See Prague Through the Lens of Its Most Famous Living ArtistsBy David Farley
In its 12 or so centuries, the city of Prague has been inhabited by its fair share of artistic geniuses. Writer Milan Kundera, decorative artist Alfons Mucha and film director Miloš Forman, among many others, have lived in the City of a Hundred Spires. Even Mozart loved spending time in the city, feeling particularly inspired to create when he was there. Prague-born Franz Kafka famously said, “Prague won’t let go. The little mother has claws.”
There are many ways to interpret this, both positive and negative (Kafka’s sentiments were probably the latter), but when it comes to the city’s recent public street art, it’s not hard to feel gripped by the city that envelopes and inspires that art.
The artistic allure of Prague today is not just the gothic and baroque architecture, the Medieval and Renaissance-era statues in the center of cobbled squares, or even the art deco interiors of high-ceilinged fin-de-siècle cafés.
Since the turn of the millennium, new art has been popping up on the streets of Prague. And taking a self-guided tour of the city’s public art leads the visitor to nooks and crevices of this medieval metropolis into which one would not normally wander, through passageways and untrammeled squares and down narrow cobblestoned alleyways.
In this case, when visiting each work of public art, the destination is the goal, but the journey isn’t so bad, either.
Begin with an Icon’s Art: Černy
Start the tour at the 700-foot-tall Žižkov TV Tower, located outside of the center of the city (take the subway to Jižiho z Podebrad station). This futuristic-looking tower, dominating the city’s skyline since late 1980s, has been an object of hatred among locals. (Rumors have long swirled that the Communist government built it to block radio signals from the West.)
But then, in 2000, David Černy, perhaps the most famous living Czech artist, affixed VW bus–sized, dark-hued crawling babies to the shaft of the tower. Somehow, after Černy’s modification, locals started tolerate the tower a bit more. It humanized it. It made it much more interesting to look at.
When it comes to modern art in Prague, it’s impossible to avoid Černy. His not-particularly-subtle, often-sarcastic work is sprinkled throughout the city, much of it a comment on Czech history and culture.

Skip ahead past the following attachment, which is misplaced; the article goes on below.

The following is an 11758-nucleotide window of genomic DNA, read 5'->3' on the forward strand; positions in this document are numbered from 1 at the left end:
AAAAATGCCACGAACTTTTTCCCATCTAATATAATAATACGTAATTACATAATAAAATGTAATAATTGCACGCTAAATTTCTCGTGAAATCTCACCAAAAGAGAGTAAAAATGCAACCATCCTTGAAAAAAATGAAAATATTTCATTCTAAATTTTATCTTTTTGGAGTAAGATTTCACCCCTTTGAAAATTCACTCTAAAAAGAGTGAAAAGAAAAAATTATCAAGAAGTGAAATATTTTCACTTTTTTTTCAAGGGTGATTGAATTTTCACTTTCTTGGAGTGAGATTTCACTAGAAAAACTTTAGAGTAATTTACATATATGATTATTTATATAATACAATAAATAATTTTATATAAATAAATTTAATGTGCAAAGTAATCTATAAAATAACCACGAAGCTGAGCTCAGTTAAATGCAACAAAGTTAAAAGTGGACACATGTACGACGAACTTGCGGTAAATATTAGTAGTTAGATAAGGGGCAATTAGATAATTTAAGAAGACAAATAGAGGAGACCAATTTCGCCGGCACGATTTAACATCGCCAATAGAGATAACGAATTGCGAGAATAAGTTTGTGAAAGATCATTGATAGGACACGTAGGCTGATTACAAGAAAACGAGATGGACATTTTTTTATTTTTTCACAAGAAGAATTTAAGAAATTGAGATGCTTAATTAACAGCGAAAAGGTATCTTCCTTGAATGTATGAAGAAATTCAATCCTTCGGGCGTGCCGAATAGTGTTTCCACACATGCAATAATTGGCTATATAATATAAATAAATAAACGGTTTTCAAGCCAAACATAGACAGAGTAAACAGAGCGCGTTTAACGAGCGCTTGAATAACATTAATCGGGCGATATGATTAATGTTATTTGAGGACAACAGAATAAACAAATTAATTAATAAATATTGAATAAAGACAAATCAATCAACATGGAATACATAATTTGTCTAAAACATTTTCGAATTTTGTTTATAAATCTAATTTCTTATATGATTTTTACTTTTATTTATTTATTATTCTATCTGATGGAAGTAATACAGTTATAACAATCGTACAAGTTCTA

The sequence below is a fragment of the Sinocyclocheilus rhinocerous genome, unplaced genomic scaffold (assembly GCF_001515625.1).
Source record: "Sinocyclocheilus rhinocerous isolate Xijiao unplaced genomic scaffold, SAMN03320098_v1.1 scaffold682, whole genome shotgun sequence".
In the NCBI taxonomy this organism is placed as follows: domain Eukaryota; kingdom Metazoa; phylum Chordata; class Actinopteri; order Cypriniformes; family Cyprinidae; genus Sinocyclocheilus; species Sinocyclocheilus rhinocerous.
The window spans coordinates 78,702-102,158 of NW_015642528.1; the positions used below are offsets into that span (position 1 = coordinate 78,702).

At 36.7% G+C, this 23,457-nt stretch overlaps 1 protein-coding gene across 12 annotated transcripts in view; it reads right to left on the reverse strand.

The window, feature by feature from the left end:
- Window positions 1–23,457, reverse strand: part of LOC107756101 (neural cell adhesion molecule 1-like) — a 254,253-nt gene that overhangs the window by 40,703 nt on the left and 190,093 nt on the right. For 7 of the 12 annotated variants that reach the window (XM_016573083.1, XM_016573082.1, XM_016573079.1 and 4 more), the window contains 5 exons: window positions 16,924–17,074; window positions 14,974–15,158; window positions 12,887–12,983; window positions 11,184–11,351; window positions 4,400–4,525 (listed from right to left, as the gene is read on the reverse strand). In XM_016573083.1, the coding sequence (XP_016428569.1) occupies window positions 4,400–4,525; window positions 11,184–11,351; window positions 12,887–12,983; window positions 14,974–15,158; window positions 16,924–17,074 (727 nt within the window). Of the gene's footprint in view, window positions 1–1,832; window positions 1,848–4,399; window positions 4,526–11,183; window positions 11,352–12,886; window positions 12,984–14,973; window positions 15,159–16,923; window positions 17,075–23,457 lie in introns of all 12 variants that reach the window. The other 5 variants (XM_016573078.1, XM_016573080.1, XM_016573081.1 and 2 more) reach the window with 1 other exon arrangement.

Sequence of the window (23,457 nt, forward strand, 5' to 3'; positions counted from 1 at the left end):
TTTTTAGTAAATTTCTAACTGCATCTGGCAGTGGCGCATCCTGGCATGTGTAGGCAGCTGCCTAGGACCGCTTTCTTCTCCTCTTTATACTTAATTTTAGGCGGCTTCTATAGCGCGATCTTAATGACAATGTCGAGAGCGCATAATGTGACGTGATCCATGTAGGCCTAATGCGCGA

In the Lucerna Palace, located on the corner of Wenceslas Square and Vodičkova Street, the main (public) hall is dominated by a massive hanging statue of an equestrian-mounted King Wenceslas, the patron saint of Bohemia.
The statue is a reference to one that sits atop Wenceslas Square, often a rallying point for Czechs — particularly in 1989 when they successfully protested away the Communist government that had been in control for 41 years. Only, Černy’s version is slightly different: Here the “good king” of Christmas carol fame is sitting on an upside-down horse’s belly, ignorant of the fact that the animal he’s riding is actually dead.
There are many interpretations of the piece, and Černy said it was inspired by the post-Communist hangover the country was experiencing. “It was based on a quote by [late playwright, then president] Vaclav Havel, when he said the country was in a ‘bad mood,’” Černye said, “a disappointment after the 10 years of the so-called end of Communism.”
From here, walk down Vodičkova Street, make a right turn on Palackeho Street, then a quick right again on Jungmannova and, finally, left on Charvatova Street. Here, tucked in between a Tesco department store and a city government building, you’ll find Černy’s latest public work: a 36-foot-high bust of Franz Kafka made of 42 different chrome plates that rotate.
Černy said he loves the irony that sometimes Prague citizens may leave the city government building frustrated and disillusioned by the experience and then suddenly come face to face with Kafka, reminding them of the Kafkaesque experience of dealing with government bureaucrats.
Speaking of the great early-20th-century writer of “The Trial,” “The Castle” and “The Metamorphosis,” on the back streets of Old Town, at the intersection of Dušni and Vezenska Streets, is artist Jaroslav Róna‘s captivating bronze monument to Kafka.
The 12-foot-tall statue depicts Kafka (or someone who looks like him) riding on the shoulders of an upright empty suit. The image is based on a scene from a Kafka short story called “Description of a Struggle,” in which the main character rides around Prague on the shoulders of a mysterious headless human.
The monument, commissioned by the Franz Kafka Society, is a larger version of the 12-inch statuette given to writers who are awarded the annual Kafka Prize for writing and literature.
Across Old Town, past the National Theater at the intersection of Myslikova and Odboru Streets, artist Michal Trpák‘s sculptures of hanging people adorn the area. Two people, a man and a woman, holding umbrellas and hanging about 20 feet up, are fun and intriguing and evoke a similar David Černy work of a man hanging from wooden plank atop an Old Town street.
End this aesthetically pleasing tour of Prague’s contemporary public art by heading downriver (just a block away from the Trpák’s hanging sculptures). Along the Vltava River at Jiraskuv Bridge is one of the city’s most striking examples of contemporary art: the “Dancing House,” as it’s called, designed by Canadian-American architect Frank Gehry (along with Croatian-Czech architect Vlado Milunić).
The building gets its name from the fact that it resembles two people dancing, the wavy glass outer layer looking similar to a woman’s dress.
But does Kafka’s statement about Prague and its claws still resonate with these artists? Černy, who lives in Prague, said that when he lived in New York City, he’d often return to his hometown. “I was flying back and forth a lot between the two cities, and most of my ideas at the time were all happening when I was in Prague.”